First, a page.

The Spanish Government is understood to be considering extending the closure of its borders until October, thereby preventing tourists from travelling to the popular holiday destination. A series of measures have been proposed by the Council of Ministers, the government’s main collective decision-making body, which would maintain restrictions on internal travel and the closure of its borders until the autumn.
Spain has been one of the worst-hit countries in Europe, with a death toll of 24,543 and over 239,639 confirmed coronavirus cases.
President Pedro Sanchez has just announced four phases of de-escalation and according to ABC, the reopening of borders will be a low priority.
They report that restrictions on international arrivals could remain in place until October.
Such a move echoes plans put forward by the Council of Ministers on Tuesday.
The plans also suggest extending internal travel restrictions until the Autumn.
Currently, Spaniards are banned from travelling between provinces and islands until at least June 22.
Locals would also be prohibited from travelling abroad themselves.
The measures proposed by the Spanish Government are only indicative, so the modifications could be altered or extended further.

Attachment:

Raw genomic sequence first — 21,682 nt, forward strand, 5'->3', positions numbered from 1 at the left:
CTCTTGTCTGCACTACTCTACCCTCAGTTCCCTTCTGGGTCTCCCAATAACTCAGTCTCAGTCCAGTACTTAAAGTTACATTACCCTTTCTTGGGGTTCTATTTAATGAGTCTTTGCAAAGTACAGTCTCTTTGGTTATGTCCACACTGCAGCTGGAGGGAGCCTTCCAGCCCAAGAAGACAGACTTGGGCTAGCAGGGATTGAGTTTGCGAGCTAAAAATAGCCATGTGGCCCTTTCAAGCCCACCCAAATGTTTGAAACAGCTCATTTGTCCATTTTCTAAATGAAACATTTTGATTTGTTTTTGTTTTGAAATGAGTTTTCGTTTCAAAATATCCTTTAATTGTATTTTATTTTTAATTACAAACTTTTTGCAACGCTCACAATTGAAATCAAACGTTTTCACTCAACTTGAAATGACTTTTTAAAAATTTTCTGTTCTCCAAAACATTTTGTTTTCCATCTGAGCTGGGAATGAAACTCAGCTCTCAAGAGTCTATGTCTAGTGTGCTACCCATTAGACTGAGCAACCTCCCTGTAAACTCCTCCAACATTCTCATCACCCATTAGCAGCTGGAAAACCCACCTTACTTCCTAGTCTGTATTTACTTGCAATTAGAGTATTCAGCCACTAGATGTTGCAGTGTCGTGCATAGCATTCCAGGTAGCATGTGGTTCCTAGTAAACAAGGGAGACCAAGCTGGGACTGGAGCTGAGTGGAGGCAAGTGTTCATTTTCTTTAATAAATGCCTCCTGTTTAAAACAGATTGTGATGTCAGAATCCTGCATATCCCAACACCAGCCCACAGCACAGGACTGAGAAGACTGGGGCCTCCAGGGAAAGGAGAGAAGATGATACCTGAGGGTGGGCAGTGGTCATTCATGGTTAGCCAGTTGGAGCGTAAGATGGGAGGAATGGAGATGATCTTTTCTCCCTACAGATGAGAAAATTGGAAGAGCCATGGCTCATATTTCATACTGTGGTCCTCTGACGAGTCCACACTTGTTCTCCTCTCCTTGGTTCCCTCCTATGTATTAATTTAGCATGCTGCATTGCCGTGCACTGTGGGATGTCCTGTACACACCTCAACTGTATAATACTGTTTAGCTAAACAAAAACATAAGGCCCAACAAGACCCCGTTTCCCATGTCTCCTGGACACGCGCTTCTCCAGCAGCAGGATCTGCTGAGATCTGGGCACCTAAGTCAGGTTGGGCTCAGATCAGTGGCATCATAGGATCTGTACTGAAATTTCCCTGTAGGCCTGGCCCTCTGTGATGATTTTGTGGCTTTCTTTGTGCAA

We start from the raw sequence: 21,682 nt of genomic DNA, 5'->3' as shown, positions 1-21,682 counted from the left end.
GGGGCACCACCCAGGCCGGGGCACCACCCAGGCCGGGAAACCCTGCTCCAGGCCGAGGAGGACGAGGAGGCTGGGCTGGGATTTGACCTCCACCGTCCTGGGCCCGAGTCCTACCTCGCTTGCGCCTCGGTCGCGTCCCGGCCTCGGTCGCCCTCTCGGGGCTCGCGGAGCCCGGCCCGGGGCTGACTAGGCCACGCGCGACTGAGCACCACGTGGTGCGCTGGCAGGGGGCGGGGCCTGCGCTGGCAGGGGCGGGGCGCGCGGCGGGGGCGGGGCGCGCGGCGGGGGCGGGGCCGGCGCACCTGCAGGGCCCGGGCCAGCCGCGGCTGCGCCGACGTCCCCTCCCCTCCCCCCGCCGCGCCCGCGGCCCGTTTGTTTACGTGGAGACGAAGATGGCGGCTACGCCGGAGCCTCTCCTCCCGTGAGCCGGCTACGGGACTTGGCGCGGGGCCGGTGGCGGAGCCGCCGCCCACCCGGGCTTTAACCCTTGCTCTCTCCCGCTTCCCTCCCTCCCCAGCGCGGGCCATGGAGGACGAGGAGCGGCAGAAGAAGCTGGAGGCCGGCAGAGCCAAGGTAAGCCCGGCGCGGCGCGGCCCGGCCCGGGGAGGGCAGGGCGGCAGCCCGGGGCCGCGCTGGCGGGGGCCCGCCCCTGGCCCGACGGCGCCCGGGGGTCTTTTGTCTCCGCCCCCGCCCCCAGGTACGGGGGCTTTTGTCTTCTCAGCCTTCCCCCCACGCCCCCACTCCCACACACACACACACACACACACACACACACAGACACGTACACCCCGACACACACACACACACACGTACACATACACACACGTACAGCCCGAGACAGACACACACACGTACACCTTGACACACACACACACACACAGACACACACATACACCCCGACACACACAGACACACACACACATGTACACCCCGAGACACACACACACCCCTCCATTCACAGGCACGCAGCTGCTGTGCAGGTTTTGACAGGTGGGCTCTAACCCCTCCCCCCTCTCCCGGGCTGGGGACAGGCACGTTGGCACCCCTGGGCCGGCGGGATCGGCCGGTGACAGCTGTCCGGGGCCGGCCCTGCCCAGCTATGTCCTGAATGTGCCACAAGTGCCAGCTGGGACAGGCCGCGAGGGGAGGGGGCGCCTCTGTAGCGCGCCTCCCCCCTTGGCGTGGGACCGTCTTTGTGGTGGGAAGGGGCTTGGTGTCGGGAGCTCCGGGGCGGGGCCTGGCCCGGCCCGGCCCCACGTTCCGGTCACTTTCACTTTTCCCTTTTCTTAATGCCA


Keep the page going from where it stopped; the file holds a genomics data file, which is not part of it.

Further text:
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The document, seen by the newspaper, need the approval of Health Minister Salvador Illa before they are officially introduced.
But such a move could cripple the Spanish economy, as the country is hugely dependent on the tourism industry.
In 2019, about 126million international tourists were recorded in Spain, according to Statista, but this year’s figures are likely to be heavily depleted because of the pandemic.
Reyes Marota, the Minister for Tourism, Commerce and Industry, said today that the government has yet to set a date for when the country’s borders will reopen.
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She said the decision would be made in line with the European Union’s approach.
The minister said a time frame had not yet been agreed.
European tourism ministers hosted a virtual meeting earlier this week to discuss best practice for relieving restrictions on international travel.
The delegates from the 27 EU member states agreed on the need for a common exit plan to help revive their tourism industries.
Brussels is pushing for the bloc to lift restrictions on the movement of people between EU states.
But those wanting to travel into Europe from outside the bloc, including Britain, could have to wait much longer to be allowed entry.
Tenerife has suggested that international tourists, including those from the UK, won’t be allowed into the country until October.
Other countries are following suit, with Austria and Cyprus allowing tourists from countries with low coronavirus numbers – excluding the UK.
Additional reporting by Maria Ortega
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